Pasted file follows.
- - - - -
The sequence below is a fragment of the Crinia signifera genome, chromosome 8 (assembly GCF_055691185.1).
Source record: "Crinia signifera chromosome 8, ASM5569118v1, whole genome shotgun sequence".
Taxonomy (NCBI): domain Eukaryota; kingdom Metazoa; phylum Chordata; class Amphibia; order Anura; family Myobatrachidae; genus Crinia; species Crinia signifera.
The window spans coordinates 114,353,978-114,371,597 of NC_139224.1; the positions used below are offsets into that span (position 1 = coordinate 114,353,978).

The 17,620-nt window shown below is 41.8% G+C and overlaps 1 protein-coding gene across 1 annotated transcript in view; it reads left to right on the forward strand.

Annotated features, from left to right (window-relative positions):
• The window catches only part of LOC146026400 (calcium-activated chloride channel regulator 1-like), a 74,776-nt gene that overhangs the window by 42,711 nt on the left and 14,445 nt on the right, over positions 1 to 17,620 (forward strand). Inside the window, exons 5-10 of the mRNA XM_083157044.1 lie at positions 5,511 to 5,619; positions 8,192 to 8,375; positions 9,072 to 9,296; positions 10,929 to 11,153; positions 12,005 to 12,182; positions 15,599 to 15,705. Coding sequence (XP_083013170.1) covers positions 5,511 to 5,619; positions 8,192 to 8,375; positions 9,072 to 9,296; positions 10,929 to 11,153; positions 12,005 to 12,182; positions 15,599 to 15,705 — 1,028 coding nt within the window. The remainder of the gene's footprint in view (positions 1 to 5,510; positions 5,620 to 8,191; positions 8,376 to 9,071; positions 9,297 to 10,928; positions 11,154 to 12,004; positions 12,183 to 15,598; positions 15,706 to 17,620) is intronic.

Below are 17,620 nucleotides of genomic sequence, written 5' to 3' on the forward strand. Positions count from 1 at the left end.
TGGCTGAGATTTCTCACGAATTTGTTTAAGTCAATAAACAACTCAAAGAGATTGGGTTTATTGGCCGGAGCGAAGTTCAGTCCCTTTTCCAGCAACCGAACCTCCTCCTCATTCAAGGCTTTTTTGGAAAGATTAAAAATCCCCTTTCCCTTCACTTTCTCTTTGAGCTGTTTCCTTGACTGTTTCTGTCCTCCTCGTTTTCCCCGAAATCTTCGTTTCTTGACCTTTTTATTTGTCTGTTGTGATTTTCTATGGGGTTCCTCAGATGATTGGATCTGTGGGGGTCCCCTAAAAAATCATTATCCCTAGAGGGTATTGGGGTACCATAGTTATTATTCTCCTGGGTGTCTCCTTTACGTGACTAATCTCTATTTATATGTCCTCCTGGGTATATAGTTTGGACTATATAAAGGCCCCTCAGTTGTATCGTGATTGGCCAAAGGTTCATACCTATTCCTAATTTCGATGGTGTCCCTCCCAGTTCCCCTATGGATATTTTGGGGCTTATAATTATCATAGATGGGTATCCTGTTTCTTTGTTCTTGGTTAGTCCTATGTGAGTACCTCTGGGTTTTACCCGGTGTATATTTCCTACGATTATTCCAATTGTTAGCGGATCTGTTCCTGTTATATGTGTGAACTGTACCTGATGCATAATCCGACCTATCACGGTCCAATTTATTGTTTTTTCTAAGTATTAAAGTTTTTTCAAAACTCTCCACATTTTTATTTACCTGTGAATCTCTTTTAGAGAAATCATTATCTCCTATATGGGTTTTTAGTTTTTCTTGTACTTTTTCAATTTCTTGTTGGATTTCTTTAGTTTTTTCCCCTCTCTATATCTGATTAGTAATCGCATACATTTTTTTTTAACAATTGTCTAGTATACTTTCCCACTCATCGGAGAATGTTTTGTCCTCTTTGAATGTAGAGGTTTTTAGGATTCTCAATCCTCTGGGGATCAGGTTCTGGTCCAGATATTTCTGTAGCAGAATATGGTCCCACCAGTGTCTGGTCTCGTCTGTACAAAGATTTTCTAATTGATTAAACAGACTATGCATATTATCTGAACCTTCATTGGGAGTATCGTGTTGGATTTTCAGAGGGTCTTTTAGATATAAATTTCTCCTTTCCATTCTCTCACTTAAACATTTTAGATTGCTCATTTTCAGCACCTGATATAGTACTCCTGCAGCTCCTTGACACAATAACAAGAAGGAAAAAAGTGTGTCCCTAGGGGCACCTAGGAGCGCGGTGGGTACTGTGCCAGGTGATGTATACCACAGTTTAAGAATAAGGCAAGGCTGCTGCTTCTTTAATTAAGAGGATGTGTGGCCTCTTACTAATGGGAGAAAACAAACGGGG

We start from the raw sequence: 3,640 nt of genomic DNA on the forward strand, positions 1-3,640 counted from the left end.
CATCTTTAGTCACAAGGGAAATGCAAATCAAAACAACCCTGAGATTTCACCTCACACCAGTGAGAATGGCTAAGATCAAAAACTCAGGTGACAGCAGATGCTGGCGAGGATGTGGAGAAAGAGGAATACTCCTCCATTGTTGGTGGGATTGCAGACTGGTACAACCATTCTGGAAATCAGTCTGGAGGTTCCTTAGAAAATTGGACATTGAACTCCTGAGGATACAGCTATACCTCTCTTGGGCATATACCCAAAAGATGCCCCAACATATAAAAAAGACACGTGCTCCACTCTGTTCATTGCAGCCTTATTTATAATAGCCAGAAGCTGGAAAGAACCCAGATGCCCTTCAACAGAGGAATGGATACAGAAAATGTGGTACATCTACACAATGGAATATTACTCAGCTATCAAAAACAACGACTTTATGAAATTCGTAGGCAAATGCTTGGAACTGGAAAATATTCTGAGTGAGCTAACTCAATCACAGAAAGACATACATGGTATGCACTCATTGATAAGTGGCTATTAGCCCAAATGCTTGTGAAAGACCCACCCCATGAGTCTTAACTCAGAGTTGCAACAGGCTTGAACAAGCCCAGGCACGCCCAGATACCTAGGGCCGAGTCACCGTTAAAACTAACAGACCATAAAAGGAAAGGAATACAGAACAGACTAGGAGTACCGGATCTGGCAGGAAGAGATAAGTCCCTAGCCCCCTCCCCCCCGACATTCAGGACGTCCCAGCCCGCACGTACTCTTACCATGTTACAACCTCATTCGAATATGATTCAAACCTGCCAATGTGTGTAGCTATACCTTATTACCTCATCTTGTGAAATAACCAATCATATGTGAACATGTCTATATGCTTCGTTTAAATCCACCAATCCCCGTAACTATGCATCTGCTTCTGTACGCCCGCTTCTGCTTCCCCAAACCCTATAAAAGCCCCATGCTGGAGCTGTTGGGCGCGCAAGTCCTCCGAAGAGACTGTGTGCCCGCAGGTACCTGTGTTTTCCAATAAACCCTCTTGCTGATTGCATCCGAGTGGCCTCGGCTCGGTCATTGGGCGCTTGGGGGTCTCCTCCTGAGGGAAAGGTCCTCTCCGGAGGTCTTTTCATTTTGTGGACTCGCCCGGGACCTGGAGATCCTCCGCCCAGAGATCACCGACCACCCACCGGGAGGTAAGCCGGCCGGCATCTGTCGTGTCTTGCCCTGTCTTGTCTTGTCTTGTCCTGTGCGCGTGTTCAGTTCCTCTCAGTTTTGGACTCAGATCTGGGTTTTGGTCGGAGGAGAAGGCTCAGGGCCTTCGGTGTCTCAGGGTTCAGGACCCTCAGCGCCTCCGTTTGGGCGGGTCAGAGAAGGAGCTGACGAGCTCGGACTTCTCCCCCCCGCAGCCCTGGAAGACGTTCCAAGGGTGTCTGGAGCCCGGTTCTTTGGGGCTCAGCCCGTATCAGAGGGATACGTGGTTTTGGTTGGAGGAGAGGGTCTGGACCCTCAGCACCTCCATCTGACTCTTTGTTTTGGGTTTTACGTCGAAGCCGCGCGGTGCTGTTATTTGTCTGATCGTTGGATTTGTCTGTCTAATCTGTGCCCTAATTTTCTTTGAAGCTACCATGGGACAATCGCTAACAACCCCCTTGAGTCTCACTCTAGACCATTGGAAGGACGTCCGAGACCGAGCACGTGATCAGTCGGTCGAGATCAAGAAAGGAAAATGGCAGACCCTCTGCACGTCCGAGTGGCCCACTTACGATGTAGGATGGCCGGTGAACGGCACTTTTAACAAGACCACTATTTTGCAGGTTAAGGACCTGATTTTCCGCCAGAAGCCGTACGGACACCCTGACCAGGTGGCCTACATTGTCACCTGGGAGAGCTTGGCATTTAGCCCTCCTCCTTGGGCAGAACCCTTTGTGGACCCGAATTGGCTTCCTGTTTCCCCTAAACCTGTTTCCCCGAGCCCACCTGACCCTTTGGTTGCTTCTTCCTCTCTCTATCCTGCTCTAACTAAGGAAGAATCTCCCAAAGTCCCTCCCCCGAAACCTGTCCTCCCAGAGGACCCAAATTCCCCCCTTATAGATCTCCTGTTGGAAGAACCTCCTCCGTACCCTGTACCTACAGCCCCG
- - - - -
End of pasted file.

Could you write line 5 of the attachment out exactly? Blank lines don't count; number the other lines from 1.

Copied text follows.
The 17,620-nt window shown below is 41.8% G+C and overlaps 1 protein-coding gene across 1 annotated transcript in view; it reads left to right on the forward strand.